Jul 4, 2020
This week we welcome back our favorite Cowboy
Economist, who immediately tells us what a great job Real
Progressives and Macro & Cheese are doing. Smart guy!
John Harvey and Steve have much to discuss. The coronavirus pandemic is showing no signs of abating. It underscores or exacerbates all the other monumental problems we’re facing. There’s the high stakes presidential election asking us to choose between a deficit hawk neoliberal and a lunatic, while a large portion of the public have no faith that the electoral process is anything but rigged, especially after the primaries. Police brutality and injustice have reached critical mass, sending people into the streets in numbers we haven’t seen in our lifetimes. The climate crisis is being ignored, but the IPCC predictions hang over us like a doomsday clock, ticking away. Steve and John share the frustration of everyone who understands MMT: we know things don’t have to be this way. John holds the current economics discipline in particular disdain. Politicians turn to mainstream economists for advice, but the leading lights in the field believe that the market fixes itself. Paul Krugman might concede that we can “help it along,” but there are few other fundamental differences between the liberals and conservatives in the profession.
Given that we’re staring down the barrel of a worldwide depression, Steve asks what we can learn from the Wall Street crash of 1929. John gives a concise history lesson, beginning with the enormous economic expansion that took place in the 1920s when, for the first time, there were as many people living in cities as on the farms. It was a time of huge investments on the part of government, businesses, and individuals.
The federal response is where we see the difference between the depression of then and now. Today both parties confuse the economy with the market system. The economy is the means by which we meet our needs for food, shelter, and clothes, among other things. We don’t need the free market system to do that. During the New Deal, they applied extra-market solutions. There wasn’t a food scarcity, nor is there in 2020. What people need is an income so they can purchase those necessities, pay the rent and bills. John says that policies of the New Deal addressed social problems, not market problems. There were urban and rural projects, like building city parks or the Tennessee Valley Authority, creating jobs while improving the quality of life for residents of the area.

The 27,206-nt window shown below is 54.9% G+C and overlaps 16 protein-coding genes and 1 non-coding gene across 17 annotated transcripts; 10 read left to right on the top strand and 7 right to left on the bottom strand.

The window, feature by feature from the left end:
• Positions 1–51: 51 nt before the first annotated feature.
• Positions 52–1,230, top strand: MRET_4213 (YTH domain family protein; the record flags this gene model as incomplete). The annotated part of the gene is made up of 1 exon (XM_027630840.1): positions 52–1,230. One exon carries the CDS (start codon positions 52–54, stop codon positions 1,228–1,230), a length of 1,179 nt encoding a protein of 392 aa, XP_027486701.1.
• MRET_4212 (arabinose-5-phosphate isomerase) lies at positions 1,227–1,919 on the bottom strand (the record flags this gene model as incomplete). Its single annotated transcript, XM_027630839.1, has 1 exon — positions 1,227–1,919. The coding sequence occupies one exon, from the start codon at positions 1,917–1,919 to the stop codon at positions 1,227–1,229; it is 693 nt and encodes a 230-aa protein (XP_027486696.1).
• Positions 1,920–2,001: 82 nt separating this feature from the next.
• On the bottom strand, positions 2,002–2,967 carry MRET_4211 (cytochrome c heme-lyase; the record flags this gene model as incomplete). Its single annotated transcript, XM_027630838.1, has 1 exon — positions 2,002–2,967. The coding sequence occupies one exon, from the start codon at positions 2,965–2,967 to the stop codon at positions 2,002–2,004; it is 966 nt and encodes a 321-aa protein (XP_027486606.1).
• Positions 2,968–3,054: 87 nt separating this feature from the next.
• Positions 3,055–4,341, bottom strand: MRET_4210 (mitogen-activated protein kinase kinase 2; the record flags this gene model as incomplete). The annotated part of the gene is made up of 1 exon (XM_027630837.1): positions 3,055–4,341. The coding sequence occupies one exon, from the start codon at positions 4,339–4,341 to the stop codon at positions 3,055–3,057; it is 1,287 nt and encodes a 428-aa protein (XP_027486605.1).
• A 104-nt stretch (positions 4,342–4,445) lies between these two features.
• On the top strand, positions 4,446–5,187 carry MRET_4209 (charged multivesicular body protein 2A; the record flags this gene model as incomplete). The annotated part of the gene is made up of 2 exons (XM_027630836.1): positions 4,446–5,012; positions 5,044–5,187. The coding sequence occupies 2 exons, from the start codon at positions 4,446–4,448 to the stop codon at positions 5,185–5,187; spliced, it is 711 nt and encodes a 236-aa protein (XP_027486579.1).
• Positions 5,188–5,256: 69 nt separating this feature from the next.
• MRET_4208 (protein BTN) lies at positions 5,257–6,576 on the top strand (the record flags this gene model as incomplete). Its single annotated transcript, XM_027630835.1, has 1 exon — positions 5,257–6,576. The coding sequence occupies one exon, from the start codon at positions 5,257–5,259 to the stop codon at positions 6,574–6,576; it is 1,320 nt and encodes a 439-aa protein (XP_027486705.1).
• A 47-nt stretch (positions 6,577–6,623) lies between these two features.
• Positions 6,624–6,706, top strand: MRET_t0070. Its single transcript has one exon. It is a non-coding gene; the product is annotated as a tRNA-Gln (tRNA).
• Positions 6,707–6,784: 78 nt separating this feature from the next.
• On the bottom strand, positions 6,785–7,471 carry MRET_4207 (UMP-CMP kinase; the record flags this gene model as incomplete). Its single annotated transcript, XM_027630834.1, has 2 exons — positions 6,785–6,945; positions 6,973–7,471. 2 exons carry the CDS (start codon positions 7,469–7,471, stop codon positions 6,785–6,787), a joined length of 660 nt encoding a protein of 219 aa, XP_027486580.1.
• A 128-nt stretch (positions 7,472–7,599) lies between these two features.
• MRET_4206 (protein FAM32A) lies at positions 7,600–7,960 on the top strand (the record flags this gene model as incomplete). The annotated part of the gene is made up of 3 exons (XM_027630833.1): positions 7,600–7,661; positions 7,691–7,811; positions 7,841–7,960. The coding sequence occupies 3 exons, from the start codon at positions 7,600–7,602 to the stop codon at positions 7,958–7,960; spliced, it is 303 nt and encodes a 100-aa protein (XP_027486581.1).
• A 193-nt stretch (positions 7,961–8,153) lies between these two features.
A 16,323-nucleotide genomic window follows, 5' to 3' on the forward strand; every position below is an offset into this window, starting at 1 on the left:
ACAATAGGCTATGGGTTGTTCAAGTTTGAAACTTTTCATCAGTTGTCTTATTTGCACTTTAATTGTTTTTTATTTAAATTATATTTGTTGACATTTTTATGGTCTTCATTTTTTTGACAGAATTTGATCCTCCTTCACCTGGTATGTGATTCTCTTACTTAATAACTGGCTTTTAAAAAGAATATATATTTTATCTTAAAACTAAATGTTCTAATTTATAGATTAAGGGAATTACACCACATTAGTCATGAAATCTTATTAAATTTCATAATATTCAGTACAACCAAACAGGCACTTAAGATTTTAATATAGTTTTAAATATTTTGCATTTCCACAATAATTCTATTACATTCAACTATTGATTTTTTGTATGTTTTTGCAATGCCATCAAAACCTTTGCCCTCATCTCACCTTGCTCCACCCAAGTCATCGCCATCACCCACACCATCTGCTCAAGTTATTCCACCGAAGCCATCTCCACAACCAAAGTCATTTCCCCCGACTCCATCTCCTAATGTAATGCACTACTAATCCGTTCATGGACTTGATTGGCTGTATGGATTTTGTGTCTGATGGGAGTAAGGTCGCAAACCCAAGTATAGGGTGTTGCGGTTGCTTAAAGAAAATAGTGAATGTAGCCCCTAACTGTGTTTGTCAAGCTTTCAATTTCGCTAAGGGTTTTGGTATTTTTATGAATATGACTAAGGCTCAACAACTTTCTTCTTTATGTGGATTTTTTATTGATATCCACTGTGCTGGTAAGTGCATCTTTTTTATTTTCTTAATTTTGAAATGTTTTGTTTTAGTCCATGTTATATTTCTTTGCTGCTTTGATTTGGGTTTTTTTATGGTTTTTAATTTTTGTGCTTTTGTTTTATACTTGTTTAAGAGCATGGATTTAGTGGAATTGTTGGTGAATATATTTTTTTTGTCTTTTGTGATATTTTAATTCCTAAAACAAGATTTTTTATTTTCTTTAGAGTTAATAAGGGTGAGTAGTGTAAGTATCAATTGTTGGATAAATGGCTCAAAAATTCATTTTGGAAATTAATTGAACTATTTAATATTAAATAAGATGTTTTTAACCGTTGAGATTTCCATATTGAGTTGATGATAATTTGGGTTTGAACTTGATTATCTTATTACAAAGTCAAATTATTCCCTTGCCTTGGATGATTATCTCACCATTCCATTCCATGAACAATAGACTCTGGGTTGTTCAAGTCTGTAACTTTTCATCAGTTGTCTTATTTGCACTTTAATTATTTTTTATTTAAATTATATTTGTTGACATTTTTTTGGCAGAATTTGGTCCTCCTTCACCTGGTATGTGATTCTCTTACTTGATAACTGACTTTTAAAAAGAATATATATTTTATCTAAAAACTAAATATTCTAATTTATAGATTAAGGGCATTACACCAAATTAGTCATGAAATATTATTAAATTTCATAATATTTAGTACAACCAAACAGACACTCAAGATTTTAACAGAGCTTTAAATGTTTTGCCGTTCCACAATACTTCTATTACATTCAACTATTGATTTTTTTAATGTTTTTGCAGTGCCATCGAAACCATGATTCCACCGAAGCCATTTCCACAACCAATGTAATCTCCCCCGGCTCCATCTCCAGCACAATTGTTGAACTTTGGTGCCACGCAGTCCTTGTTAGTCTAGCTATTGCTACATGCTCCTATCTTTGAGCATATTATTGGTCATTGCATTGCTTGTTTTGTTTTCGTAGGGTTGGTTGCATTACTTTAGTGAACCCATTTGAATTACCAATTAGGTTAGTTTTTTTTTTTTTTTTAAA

Compare the government’s solutions today. The COVID-19 crisis has created massive unemployment and business closures, The response by every state governor is to increase commerce - get the market running again. The federal government could have generated income for everyone. Instead, we’re going to emerge from this pandemic under a mountain of debt.
This interview isn’t entirely limited to the discussion of economics -- it would be hard for John and Steve to stay away from politics for a full hour. Their exchange of ideas is interesting because neither of them insists that he has all the answers. (We need a strong third party in order to exact some leverage. Or should we expend energy on parties at all right now?) They appear to be considering and reconsidering their positions just as we all are. In our whiplash world, how could we trust anyone who claims otherwise?
John T. Harvey has been a Professor of Economics at Texas Christian University. since 1987. He specializes in exchange rates, macroeconomics, business cycles, and contemporary economic schools of thought.
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